Breathing Life Back into the Anti-Globalization Movement

Nine years to the month after the "Battle of Seattle", academics and activists gathered at NYU's Gallatin School on Friday night to take stock of a movement that briefly flourished at the beginning of the decade before disappearing from the United States after September 11.

What have we learned and where to go next were the key questions last friday at a film screening and panel discussion on the alter-globalization movement(s). The event, hosted by Professor Mark Read of NYU's Gallatin School of Individualized Study, was entitled "Many Yeses, One No," and is part of a screening and DVD Series coming from Deep Dish TV entitled: DIY Media: Movement Perspectives on Critical Moments.

Before screening the film, Read highlighted how potentially significant a moment the present day is for the alter-globalization movement(s), if it hopes to revive itself. Namely, the driving ideology behind corporate globalization, neo-liberalism, is as Read put it, "literally bankrupt," while, at the same time, a potentially "progressive" president is about to take office.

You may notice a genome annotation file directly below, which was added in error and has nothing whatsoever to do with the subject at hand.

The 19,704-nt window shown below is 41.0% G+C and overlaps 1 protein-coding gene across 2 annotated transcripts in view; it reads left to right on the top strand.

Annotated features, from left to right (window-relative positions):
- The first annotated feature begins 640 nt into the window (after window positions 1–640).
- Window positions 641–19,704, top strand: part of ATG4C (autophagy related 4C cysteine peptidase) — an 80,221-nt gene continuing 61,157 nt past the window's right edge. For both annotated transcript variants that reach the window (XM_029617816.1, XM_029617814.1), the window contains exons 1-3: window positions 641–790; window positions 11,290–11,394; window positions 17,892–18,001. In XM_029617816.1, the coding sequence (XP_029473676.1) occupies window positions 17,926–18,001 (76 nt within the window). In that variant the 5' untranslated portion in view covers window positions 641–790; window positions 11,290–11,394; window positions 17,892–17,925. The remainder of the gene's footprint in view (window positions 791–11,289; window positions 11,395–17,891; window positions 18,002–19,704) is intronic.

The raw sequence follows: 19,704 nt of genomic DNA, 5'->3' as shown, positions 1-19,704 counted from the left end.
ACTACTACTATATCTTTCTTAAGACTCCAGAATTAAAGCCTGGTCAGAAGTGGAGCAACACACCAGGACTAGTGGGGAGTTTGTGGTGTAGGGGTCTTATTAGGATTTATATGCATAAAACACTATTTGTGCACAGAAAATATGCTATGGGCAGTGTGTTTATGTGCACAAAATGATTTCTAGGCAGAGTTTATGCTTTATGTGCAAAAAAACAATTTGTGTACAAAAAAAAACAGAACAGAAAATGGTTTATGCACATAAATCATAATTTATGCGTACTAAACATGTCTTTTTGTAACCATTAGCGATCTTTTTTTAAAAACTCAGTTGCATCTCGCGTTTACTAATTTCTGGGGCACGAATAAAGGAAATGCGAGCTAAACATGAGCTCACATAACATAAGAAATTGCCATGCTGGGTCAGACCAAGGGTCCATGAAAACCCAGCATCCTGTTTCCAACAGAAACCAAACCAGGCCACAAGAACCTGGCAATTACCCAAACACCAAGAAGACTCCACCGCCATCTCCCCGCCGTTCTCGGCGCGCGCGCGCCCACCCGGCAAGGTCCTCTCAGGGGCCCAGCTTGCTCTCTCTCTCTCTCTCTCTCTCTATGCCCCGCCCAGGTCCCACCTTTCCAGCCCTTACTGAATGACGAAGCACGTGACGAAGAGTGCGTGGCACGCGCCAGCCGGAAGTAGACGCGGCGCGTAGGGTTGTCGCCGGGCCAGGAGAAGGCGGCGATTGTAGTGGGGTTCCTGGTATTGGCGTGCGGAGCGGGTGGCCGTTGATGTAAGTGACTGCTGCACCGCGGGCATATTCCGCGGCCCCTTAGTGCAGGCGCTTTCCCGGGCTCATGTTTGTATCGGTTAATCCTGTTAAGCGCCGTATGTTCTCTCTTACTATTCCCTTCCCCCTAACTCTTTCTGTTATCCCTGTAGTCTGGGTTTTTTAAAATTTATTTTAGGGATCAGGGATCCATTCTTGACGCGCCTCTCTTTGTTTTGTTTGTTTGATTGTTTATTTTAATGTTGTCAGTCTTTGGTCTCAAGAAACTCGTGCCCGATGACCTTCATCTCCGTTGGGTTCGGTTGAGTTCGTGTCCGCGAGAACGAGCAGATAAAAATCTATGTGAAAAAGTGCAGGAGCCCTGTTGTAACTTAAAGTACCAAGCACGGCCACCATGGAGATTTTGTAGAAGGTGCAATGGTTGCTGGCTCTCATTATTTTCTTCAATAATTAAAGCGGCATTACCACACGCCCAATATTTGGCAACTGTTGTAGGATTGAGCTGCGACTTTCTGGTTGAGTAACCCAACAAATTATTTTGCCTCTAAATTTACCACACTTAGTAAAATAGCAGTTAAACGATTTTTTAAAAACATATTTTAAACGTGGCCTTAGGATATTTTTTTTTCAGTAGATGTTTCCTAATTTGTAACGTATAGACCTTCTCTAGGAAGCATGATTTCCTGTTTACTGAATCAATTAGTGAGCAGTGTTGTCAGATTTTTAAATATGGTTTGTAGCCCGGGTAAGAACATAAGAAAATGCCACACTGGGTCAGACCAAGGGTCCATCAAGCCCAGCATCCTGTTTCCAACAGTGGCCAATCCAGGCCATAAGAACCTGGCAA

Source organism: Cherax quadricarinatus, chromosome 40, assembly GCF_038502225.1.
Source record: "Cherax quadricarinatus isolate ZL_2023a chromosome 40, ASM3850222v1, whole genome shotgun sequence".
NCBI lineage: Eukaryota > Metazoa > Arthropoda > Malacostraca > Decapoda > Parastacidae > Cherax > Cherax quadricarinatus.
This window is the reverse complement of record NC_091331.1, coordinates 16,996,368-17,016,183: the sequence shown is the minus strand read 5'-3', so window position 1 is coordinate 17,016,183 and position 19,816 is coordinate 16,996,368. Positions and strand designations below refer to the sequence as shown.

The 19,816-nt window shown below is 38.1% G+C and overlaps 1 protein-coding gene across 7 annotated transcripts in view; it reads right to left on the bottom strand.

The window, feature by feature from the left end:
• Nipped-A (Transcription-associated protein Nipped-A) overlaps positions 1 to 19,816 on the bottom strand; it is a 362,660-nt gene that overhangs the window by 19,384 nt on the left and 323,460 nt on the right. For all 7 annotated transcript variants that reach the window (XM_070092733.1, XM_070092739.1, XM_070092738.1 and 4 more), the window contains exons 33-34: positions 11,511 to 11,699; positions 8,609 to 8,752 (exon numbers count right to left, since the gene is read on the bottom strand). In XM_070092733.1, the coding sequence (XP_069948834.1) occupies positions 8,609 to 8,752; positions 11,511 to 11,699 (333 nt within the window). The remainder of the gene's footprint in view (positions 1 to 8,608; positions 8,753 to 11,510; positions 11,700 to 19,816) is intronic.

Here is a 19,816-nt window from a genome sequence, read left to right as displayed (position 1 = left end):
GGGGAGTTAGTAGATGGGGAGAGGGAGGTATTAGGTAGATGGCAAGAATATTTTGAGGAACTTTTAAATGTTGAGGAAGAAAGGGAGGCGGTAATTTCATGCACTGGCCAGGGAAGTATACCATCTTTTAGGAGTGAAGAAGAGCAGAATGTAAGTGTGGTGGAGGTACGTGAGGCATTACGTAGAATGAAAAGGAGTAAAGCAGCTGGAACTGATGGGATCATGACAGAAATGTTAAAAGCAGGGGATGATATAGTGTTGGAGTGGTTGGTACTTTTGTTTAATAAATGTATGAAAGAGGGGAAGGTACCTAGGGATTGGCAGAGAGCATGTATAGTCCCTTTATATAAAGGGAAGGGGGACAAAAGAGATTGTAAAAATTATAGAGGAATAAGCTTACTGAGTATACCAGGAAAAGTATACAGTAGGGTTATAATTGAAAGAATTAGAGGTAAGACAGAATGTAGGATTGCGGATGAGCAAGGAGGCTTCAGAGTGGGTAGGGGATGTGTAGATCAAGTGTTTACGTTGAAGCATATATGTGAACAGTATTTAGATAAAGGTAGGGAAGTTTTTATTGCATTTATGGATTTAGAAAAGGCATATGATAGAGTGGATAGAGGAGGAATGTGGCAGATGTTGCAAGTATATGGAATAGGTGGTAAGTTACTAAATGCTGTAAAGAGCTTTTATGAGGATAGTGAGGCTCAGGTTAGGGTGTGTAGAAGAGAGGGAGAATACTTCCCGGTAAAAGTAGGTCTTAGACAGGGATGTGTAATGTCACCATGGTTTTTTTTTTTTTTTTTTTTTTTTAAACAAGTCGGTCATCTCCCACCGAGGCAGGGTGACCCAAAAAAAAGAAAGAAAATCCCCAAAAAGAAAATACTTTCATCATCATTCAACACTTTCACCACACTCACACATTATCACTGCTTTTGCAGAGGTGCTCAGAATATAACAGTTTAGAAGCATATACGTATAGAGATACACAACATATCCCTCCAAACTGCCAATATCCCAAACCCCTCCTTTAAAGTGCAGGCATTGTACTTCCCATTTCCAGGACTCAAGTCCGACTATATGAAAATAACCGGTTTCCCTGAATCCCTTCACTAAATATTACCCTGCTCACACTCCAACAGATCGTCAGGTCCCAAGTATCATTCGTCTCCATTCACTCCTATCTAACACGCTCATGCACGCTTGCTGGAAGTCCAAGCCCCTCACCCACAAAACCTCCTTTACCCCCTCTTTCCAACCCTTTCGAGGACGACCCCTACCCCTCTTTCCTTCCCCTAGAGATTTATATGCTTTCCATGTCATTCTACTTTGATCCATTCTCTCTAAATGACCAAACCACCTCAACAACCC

The film itself was a collection of excerpts of five documentary films highlighting critical moments in the movement(s), such as 1999 WTO protest in Seattle. Six significant contributors to the alter-globalization movement made up the panel, which was moderated by Steven Duncombe, professor of Media Studies at the Gallatin School.

The first question put to the panel was what lessons have been learned from the mass actions, such as the Seattle shut down?

Rick Rowley, a documentary film director, whose film "Fourth World War" was among those featured in the screening, said those actions showed how people have the capacity to overcome the global capitalist system's attempt to make them feel powerless. He said that during the proliferation of those moments, like Seattle, was a time when "you felt like a protagonist in history." Rowley went on to say he made the doc to show people that such authorship from people, as opposed to governments and corporations, is and can continue to be possible.

Activist, Manuel Perez Rocha, an Associate-Fellow at the Institute for Policy Studies, and member of the Mexican Action Network, tried to answer the question by reflecting back on the experience the Zapastistas mass action against the passing of NAFTA. He said that the effective action "did not come out of nowhere," but started at the onset of the neo-liberalist policies of the 1980s. This not only shows the importance of organization, he said, but also shows how their is never a single issue or particular oppressed group that defines the alter-globalization movement.